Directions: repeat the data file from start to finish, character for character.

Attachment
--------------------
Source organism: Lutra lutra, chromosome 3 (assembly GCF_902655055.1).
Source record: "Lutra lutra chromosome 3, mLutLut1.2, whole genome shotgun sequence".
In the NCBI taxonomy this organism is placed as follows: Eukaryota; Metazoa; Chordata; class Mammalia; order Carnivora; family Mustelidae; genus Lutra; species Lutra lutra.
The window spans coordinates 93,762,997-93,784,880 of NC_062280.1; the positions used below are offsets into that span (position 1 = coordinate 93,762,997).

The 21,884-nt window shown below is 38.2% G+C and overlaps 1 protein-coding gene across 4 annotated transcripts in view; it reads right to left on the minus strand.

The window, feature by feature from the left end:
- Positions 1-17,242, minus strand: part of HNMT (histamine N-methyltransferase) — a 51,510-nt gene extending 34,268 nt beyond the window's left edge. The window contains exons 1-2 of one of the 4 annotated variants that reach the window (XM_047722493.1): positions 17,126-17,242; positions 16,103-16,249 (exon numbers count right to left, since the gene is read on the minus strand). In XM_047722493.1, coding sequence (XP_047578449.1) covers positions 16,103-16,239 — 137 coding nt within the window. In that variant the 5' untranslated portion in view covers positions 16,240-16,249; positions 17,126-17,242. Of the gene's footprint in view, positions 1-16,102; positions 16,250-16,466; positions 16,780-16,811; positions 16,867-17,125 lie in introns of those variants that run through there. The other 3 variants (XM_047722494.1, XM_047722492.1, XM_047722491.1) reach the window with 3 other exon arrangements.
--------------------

Source organism: Lutra lutra, chromosome 3 (assembly GCF_902655055.1).
Source record: "Lutra lutra chromosome 3, mLutLut1.2, whole genome shotgun sequence".
In the NCBI taxonomy this organism is placed as follows: Eukaryota; Metazoa; Chordata; class Mammalia; order Carnivora; family Mustelidae; genus Lutra; species Lutra lutra.
The window spans coordinates 93,762,997-93,784,880 of NC_062280.1; the positions used below are offsets into that span (position 1 = coordinate 93,762,997).

The 21,884-nt window shown below is 38.2% G+C and overlaps 1 protein-coding gene across 4 annotated transcripts in view; it reads right to left on the minus strand.

The window, feature by feature from the left end:
- Positions 1-17,242, minus strand: part of HNMT (histamine N-methyltransferase) — a 51,510-nt gene extending 34,268 nt beyond the window's left edge. The window contains exons 1-2 of one of the 4 annotated variants that reach the window (XM_047722493.1): positions 17,126-17,242; positions 16,103-16,249 (exon numbers count right to left, since the gene is read on the minus strand). In XM_047722493.1, coding sequence (XP_047578449.1) covers positions 16,103-16,239 — 137 coding nt within the window. In that variant the 5' untranslated portion in view covers positions 16,240-16,249; positions 17,126-17,242. Of the gene's footprint in view, positions 1-16,102; positions 16,250-16,466; positions 16,780-16,811; positions 16,867-17,125 lie in introns of those variants that run through there. The other 3 variants (XM_047722494.1, XM_047722492.1, XM_047722491.1) reach the window with 3 other exon arrangements.